Lawyers in the office of New York Attorney General Letitia James (D), who is a partner in the probe, are skeptical that any criminal case will be brought, people familiar with the situation said. They also spoke on the condition of anonymity because of the sensitivity of the matter. A spokeswoman for James said the investigation continues.

James is separately running a civil investigation of Trump’s business practices, and a lawyer from her office signaled Monday that a lawsuit could be filed in that case soon. A judge is holding Trump in contempt of court and fining him $10,000 a day for failing to provide records James is seeking or to properly document the nature of his search for those records.

Trump’s lawyers are appealing both that order and a ruling by New York Supreme Court Judge Arthur Engoron requiring Trump and two of his adult children to be deposed by the attorney general’s team.

On Friday, Engoron rejected a bid by Trump to purge the contempt ruling after he and his attorneys submitted affidavits. The affidavits “fail to specify” who conducted searches for the requested documents, or where and when searches took place, the judge said. He called Trump’s two-paragraph sworn statement “completely devoid of any useful detail.”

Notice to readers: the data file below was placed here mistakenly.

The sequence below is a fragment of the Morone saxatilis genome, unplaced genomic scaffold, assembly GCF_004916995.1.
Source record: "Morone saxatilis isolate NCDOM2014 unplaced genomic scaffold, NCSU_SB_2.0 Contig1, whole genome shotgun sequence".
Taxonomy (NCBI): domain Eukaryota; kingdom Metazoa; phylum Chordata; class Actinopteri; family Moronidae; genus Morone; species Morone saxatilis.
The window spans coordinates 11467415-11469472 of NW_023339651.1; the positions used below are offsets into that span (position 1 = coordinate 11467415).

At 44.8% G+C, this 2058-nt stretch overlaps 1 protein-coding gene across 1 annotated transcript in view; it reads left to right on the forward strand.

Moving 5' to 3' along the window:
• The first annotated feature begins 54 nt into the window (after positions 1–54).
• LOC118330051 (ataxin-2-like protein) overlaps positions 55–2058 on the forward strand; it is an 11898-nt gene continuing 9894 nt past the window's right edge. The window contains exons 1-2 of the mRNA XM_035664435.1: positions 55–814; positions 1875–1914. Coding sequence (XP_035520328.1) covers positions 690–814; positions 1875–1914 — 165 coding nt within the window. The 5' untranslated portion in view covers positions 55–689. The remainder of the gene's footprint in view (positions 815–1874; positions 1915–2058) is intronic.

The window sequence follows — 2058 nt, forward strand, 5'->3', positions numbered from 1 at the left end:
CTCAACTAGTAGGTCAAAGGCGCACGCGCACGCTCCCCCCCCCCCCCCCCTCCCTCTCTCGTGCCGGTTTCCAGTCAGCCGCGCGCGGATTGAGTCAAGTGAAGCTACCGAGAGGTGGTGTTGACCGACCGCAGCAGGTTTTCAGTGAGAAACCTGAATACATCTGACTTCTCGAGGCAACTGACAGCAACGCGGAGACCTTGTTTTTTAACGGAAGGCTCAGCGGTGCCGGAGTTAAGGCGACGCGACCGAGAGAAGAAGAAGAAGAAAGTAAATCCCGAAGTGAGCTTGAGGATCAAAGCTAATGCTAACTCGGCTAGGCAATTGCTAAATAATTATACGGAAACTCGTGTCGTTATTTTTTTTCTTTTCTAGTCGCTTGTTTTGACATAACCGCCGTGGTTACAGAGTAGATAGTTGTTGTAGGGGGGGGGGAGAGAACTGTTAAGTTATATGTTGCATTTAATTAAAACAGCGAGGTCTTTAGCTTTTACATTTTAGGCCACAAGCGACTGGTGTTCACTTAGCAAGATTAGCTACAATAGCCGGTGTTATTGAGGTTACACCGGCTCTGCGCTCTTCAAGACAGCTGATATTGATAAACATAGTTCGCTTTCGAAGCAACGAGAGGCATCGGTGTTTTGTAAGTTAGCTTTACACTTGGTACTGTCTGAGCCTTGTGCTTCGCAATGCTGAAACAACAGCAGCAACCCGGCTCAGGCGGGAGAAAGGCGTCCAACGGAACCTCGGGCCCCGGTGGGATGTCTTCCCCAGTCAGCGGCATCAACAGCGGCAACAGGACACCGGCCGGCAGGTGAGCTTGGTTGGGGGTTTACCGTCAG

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Trump has long maintained that there was no illegal conduct — criminal or civil — related to the Trump Organization’s asset valuations. His legal team has accused James of a political vendetta.

Asked to comment on the grand jury’s term expiring, a Bragg spokeswoman referred to his April 7 statement, which said in part: “New York County has grand juries sitting all the time. There is no magic at all to any previously reported [grand jury] dates.”

People familiar with Bragg’s thinking said his hesitation in going forward is due in large part to his lack of faith in Cohen, a former Trump attorney and a convicted felon. Cohen wrote a book about his life as a Trump crony, and frequently criticizes the ex-president. He has made clear that he is willing to testify about how business was done at the Trump Organization if a case is brought.